Zellige, between art and tradition in Morocco

The word “zellige” comes from the Arabic al zulaycha, which literally means “small polished stone”. It is a typically Moroccan ornamental technique, inspired by the mosaics of the ancient Romans. It first appeared in Arab Spain (Al-Andalus) around the 8th century, and was introduced to Morocco in the 10th century.

Initially limited to shades of white and brown, the art developed over time through the art and culture promoted over the centuries by Moroccan royal dynasties. All colors had symbolic meaning in Islamic culture, as did the geometric shapes used. Traditional zellige does not depict anything that depicts living creatures, thus respecting Islamic thought and teachings.

A precise art

Creating a zellige mosaic is an art that not only requires creativity, but also a high level of expertise in mathematics and geometry. It is a work of patience and precision, which often requires a lot of time.

First, pieces of clay must be taken and soaked in water for 24 hours in special tubs called ezubas. Then the clay is cleaned of impurities until it is smooth and ready to be shaped. It is then kneaded, placed in rectangular molds and left to dry in the sun. Once dried, the rectangles are cut into 10 cm squares, called laajoura, and baked at a temperature of up to 1500 degrees. At this stage, the laajoura are colored and then cooked again to become lemzehri.

At this stage, the processing of the zellige is entrusted to craftsmen, called zlayji. To get a finished mosaic, the masters divide the work into three stages.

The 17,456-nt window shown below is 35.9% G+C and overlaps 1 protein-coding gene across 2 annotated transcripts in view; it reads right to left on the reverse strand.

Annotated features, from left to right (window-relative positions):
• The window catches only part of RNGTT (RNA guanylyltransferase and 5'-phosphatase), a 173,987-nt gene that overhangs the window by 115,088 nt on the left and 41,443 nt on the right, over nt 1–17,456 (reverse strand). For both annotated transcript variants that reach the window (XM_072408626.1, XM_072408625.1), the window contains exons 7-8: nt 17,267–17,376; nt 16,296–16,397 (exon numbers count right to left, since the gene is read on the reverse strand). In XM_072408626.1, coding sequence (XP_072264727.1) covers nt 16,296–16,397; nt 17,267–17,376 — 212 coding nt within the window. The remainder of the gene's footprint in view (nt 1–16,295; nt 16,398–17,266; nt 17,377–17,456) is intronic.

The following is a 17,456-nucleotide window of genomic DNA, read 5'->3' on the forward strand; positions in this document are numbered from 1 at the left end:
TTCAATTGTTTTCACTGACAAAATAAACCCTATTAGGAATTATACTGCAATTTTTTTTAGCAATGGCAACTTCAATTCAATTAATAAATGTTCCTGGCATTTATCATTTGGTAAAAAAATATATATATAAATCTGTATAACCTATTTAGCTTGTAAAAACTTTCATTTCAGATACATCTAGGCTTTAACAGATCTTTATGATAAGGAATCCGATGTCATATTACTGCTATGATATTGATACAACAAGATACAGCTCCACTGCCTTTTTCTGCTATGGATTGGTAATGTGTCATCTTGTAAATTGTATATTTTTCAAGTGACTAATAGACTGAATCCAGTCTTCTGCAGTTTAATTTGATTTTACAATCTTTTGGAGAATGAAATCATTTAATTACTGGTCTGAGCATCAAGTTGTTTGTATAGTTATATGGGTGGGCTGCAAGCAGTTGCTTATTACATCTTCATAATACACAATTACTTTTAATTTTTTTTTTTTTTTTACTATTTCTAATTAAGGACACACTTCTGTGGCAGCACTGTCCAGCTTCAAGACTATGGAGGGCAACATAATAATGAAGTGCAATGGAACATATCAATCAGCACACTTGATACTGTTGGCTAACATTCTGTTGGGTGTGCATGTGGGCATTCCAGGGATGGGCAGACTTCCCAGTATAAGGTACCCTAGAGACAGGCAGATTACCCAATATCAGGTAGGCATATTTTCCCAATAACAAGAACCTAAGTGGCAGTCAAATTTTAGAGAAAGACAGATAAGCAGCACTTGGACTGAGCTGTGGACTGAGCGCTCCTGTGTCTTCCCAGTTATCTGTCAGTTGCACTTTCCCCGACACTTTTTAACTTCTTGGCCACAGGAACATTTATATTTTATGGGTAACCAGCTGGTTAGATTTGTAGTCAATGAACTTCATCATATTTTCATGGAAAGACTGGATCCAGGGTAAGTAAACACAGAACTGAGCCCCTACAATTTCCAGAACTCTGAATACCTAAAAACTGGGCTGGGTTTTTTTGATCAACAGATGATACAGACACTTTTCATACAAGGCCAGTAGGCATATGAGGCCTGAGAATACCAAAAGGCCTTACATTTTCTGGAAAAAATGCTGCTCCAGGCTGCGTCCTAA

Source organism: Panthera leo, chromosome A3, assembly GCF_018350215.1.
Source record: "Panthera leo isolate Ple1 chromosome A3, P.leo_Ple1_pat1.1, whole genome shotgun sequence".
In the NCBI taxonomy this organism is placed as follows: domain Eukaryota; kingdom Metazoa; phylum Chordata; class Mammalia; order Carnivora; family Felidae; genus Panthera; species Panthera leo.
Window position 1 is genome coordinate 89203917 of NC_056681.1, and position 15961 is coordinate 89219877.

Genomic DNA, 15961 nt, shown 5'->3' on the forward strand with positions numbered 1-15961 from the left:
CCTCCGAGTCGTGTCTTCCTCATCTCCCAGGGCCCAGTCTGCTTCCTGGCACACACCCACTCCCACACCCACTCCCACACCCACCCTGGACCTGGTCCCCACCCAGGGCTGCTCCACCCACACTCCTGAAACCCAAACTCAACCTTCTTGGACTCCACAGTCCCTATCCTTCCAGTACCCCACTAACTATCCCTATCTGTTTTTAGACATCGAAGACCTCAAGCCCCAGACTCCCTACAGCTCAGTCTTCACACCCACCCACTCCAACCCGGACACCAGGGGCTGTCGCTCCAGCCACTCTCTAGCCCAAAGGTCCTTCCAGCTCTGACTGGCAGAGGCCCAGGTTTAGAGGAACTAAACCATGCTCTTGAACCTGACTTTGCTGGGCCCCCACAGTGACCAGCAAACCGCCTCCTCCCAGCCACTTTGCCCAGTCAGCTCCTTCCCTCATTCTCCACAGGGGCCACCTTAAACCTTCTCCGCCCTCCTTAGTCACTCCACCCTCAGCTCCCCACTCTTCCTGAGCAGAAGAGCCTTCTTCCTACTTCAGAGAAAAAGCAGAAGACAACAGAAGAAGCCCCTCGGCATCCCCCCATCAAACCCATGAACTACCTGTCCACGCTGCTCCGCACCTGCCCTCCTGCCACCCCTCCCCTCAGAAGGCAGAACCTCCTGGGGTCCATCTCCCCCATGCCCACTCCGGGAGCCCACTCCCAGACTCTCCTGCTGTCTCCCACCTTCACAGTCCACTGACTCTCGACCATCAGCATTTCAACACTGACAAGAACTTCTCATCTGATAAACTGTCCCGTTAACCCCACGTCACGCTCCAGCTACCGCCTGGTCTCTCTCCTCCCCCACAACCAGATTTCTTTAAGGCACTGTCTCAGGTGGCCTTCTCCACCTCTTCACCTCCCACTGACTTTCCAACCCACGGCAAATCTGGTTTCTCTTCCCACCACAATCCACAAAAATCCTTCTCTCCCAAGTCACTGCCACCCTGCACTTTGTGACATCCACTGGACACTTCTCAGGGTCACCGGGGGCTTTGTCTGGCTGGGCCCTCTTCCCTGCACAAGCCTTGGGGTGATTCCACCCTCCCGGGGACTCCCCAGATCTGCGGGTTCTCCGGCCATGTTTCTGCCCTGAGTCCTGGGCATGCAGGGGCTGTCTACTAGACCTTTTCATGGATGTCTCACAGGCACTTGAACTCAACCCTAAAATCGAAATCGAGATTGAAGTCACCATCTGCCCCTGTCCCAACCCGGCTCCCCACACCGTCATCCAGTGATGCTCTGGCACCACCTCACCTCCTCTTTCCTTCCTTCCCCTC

How to make a zellige

First, the cutter takes the colored squares and makes many small tesserae of different shapes. There are around 300 possible tile shapes, each with its own name and place in a particular decorative scheme.

We then move on to the composition of the chosen decoration. The traditional technique is that the tiles are not laid directly on the wall or floor. Instead, they are placed on a special panel, colored side down, forming the chosen and previously designed pattern. All parts must be assembled following the drawing with the utmost precision.

The last step is the actual installation. First of all, it is necessary to check that the zellige panel adapts perfectly to the chosen surface, checking the measurements and the alignment with special tools. Finally, the zellige is fixed to the surface with a cement and water-based primer.

About Opal Jones

Check Also

Come aboard for the “20 Years of Fascism” tour

Get Weekend Reads from Ideas A weekly bulletin from the Boston Globe Ideas section, forged …